To pee or not to pee
Chatting with a girl in a skirt on the outskirts of a Barmeri village in fairly outskirted India (given that a neighbor is more likely to be dune than a human at this end of Rajasthan). She sits like a good fancy meal. Radiantly spread out. While I ask her the crucial girl-on-the-road question? To pee or not to pee.
With a straight face she points out that she just did.
At this point, I stand up (in trousers) and can wiggle out a confused “Whoa-where?”
She smiles and says, "Look around you. You can be seen for miles in this empty desert. Where will you find a tree to pee at the rear of? Those trousers of yours are quite useless before my skirt, which I can spread out nicely and pee wherever I want in this hot, shifting landscape.”
Given that I was not about to discuss the evaporative quality of desert heat, this incident taught me to dress appropriate to the climate I was about to find myself in. In a way that no climate change conversation or drawing room manners ever convinced me that I should. And I got some hands-on lessons in local thinking, which I learned over the years to neither glorify nor discount. Just occasionally, they teach us something real.
This one should be called Advantage Woman, even the desperate tennis phrasing of it can’t take away from how privileged I’ve felt as a woman traveling through different parts of India. Rural, urban, in Maruti van or tractor, trek or drive.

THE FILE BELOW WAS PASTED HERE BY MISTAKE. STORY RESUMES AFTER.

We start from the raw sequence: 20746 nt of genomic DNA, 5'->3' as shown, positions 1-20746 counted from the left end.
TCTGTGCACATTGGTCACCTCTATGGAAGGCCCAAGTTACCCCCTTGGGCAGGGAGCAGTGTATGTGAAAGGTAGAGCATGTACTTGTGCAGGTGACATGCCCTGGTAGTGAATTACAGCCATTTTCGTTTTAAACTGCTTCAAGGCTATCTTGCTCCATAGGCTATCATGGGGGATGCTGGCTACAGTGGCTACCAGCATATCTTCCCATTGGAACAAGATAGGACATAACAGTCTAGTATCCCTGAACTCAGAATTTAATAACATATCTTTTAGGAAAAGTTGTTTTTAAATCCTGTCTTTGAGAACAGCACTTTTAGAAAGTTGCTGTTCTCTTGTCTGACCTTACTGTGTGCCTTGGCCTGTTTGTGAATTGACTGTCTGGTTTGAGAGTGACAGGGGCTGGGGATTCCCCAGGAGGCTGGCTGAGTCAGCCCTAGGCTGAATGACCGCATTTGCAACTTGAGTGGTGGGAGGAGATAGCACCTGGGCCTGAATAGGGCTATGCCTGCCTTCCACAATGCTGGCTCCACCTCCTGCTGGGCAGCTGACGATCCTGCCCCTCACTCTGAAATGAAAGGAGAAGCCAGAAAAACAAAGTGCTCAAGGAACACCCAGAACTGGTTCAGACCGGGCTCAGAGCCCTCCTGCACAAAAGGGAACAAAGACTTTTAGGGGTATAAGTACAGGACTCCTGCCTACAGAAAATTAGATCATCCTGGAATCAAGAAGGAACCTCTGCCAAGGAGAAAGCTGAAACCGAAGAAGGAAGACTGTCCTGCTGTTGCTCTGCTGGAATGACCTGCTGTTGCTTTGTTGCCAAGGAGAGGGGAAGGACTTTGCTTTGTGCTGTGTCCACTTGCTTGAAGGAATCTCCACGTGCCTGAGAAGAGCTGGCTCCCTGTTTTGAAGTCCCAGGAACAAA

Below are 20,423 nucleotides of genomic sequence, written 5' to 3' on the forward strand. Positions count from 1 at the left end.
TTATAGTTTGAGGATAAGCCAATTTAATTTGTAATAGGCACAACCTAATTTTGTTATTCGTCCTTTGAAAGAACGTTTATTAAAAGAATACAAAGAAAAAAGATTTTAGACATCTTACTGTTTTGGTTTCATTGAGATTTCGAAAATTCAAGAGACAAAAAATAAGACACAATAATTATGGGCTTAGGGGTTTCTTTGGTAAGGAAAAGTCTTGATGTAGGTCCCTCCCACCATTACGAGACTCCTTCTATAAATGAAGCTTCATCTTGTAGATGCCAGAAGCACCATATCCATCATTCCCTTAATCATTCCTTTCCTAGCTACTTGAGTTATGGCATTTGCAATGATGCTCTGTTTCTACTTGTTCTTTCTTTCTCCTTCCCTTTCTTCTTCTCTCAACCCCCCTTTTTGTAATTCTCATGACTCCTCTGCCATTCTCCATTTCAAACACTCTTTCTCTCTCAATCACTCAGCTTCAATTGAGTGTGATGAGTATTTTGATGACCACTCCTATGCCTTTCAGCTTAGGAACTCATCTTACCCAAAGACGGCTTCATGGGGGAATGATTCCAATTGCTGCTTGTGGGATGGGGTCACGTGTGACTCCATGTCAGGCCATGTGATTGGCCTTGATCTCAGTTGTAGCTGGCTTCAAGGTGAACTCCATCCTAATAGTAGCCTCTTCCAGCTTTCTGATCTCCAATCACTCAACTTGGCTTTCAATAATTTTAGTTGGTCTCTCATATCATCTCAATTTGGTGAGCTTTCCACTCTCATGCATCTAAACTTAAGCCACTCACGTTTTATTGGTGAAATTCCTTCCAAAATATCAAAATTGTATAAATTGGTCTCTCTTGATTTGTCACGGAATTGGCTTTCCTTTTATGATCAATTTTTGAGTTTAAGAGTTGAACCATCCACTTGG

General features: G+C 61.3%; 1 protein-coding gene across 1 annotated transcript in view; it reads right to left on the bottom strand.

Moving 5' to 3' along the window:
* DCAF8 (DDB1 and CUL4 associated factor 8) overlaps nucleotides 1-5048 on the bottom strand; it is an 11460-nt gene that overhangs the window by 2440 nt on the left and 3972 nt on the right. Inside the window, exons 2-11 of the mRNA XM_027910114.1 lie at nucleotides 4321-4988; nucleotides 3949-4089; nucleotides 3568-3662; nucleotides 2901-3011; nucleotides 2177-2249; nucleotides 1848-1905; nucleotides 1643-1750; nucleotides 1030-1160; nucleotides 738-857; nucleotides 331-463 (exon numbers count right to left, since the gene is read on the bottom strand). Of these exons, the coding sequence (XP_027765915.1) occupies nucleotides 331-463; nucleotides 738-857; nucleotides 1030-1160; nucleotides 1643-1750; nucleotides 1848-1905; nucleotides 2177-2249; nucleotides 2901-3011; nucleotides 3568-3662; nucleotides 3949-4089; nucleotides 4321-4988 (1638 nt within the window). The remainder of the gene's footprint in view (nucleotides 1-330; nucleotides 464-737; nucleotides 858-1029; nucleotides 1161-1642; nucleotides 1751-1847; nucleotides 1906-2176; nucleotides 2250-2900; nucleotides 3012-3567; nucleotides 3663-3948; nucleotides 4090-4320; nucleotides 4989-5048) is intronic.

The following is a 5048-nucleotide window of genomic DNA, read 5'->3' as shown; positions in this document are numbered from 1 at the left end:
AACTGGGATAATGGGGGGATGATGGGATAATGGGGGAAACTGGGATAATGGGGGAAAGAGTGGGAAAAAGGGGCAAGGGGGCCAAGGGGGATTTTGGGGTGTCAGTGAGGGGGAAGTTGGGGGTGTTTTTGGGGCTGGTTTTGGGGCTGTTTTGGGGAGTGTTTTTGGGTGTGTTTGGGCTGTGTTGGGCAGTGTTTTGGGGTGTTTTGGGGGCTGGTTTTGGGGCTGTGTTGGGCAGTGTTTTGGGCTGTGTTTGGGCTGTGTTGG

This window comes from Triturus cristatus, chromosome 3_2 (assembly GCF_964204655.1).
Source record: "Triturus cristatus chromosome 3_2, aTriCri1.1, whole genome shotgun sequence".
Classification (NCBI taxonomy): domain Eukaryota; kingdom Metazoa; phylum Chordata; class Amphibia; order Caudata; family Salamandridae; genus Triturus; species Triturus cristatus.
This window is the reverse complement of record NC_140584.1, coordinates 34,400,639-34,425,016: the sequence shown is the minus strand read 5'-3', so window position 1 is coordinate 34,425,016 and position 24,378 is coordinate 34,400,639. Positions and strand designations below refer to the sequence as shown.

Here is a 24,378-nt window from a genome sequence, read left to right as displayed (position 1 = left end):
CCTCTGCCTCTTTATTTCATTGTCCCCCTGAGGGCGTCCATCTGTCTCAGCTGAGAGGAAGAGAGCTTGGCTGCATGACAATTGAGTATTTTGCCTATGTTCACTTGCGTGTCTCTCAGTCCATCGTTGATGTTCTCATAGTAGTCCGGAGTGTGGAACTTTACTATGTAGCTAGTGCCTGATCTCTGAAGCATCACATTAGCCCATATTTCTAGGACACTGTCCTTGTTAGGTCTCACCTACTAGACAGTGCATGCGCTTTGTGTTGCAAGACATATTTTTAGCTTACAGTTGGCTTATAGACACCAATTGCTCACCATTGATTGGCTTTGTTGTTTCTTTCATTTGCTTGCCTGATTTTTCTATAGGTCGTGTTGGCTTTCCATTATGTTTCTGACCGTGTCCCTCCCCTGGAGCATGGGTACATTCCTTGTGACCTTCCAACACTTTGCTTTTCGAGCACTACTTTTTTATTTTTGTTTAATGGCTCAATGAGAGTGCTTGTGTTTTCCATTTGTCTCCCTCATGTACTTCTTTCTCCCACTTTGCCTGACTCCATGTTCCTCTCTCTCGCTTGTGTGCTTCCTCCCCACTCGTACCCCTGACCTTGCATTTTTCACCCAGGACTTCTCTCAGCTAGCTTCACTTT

The chief reason why I say this is because every rural home I’ve entered, I could go to the kitchen and talk to the ladies. I was stranger enough for the man of the house or village headman to talk to me and yet I could go in. It made more stilted conversations eventually more real, sort of the female equivalent of breaking bread with the family. In fact, barring very urban spaces, there is a welcoming novelty in a woman traveler that unleashed the inherent hospitality of rural India, in my case, though, I’ve felt safer with tribals anywhere (barring an attack at a national park in Orissa), taken long walks with strangers across hills, valleys and rivers, but it is only in returning to the city that every woman’s sexually threatened radar has beeped ever so often. In parts of UP and particularly Holi-on-the road in MP, it has beeped so furiously that the radar itself put up an EXHAUSTED signboard. I was traveling in the direction of Khajuraho, so…
Male or female
Whether it was Ardhanareshwar at a beautiful temple in Karnataka, or a nunnery in Zanskar, tradition on the road came as stunning discoveries, not second-hand opinion. From whatever century I wanted to draw from. A 6 AM rendezvous with Mr/Mrs temple complex, quite left alone unlike whatever hits the hectic tourist map of India, helped me ponder the male-female question in such a unifying beautiful way. I know when I pick up an article on it in the newspaper that I’m getting a fragment of what I saw whole.